New York City: The Front Line of Minimum Wage Misery
Surprise, surprise: Minimum wage hikes are bringing unintended consequences to the Big Apple. They’re especially pronounced on the Upper West Side, where a neighborhood staple recently shuttered its doors due to the city’s $15-an-hour minimum wage.
At the end of September, Gabriela’s Restaurant and Tequila Bar officially closed after 25 years in business, citing sky-high labor costs. Since the $15 hourly minimum wage hit New York City last year, Gabriela’s owners were forced to cut their full- and part-time staff from 60 to 45 people. This led to a decline in quality that slowed foot traffic to the establishment—ultimately to a point beyond repair.
In the words of owner Nat Milner: “We started by having to let go of the ladies who hand-made our tortillas. It’s certainly better when you can make your tortillas fresh for every taco. It made sense at $8 an hour but not at $15.” He continued, “I’m not against people making more money. These people have worked for me for 20 years. But taxes, groceries, everything is going up and people have a little less money to spend on guacamole and tequila.”
Milner is not alone. Philippe Massoud, CEO and executive chef of the Manhattan-based Lebanese eateries Ilili and Ilili Box, recently claimed that minimum wage hikes have forced him to slash hours for his 180 employees. His restaurants also scaled back their offerings, taking the more labor-intensive dishes off the menu and cutting back on staff education events, such as wine seminars. As Massoud put it, “It has decimated our financial performance. We are a high-risk business with low returns and we are no longer attractive to investors.”
Across the five boroughs, restaurants are feeling the pain from burdensome government mandates. Surveying more than 320 full-service restaurants, the New York City Hospitality Alliance found that nearly 77 percent cut staff hours and over 36 percent eliminated jobs, in response to mandated wage increases.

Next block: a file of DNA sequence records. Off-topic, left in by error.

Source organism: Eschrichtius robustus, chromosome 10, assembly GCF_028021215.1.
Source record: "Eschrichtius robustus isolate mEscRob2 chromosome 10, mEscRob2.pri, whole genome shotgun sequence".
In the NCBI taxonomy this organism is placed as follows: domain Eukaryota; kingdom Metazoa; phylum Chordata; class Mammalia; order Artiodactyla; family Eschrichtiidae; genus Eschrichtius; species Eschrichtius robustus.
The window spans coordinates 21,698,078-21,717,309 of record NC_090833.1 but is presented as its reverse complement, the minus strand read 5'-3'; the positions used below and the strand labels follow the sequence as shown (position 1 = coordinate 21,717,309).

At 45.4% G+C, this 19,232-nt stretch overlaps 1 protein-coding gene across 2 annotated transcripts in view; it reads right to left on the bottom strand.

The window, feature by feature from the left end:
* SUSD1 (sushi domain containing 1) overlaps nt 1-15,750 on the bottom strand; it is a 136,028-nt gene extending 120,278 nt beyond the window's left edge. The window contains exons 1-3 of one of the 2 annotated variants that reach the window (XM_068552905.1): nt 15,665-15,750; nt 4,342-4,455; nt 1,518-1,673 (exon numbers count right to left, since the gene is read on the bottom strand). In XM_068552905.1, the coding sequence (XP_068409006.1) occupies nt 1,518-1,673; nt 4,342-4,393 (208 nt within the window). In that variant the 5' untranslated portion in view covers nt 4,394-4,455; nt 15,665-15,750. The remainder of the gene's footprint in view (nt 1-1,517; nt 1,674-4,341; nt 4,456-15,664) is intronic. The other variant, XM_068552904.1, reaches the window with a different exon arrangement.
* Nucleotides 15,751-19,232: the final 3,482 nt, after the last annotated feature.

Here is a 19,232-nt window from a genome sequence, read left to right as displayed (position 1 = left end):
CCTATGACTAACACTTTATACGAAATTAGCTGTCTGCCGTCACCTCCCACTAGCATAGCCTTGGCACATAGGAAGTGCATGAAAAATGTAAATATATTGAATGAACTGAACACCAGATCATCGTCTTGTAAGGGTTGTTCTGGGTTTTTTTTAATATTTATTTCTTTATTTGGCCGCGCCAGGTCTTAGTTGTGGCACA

That’s not what the “living wage” was supposed to be about. But its consequences are not particularly surprising to those who understand labor economics. When the minimum wage increases, that added labor cost is borne by employers. That money comes out of the bottom line—it doesn’t just fall from the sky.
When labor costs rise enough, job creators are forced to make undesirable decisions—from reducing hours to cutting staff or shutting down altogether. No business owner wants to make those decisions, but the bottom line is blind to feelings and emotions. If labor costs outweigh earnings, business closure becomes inevitable.
Therefore, it becomes imperative for elected officials to consider the business community in their decision-making process. In the words of late Democratic presidential candidate Paul Tsongas: “You cannot be pro-jobs and anti-business at the same time. You cannot love employment and hate employers.”
This is especially true in cities like New York, where the local economy is inextricably linked to the success of small business—small businesses with only a fraction of the resources available to large corporations. Of the more than 200,000 businesses located in New York City, 98 percent are “small” (fewer than 100 employees) and 89 percent are “very small” (fewer than 20 employees). Yet they employ over half of the city’s private-sector workforce.
Moreover, those job creators often lift America’s youngest employees onto that first rung of the career ladder—the first step to the middle class and beyond. When that first rung is chopped off by minimum wage hikes and other government mandates, those workers are denied any opportunity for upward mobility. They are denied the American Dream.
Of course, this is not to say that the current federal minimum wage of $7.25 an hour is intended to be a “living” wage, or even an optimal one for all kinds of workers. But the option to work a “low-paid” job is still better than no job at all.
New Yorkers are learning that the hard way—and their lesson is a lesson for us all.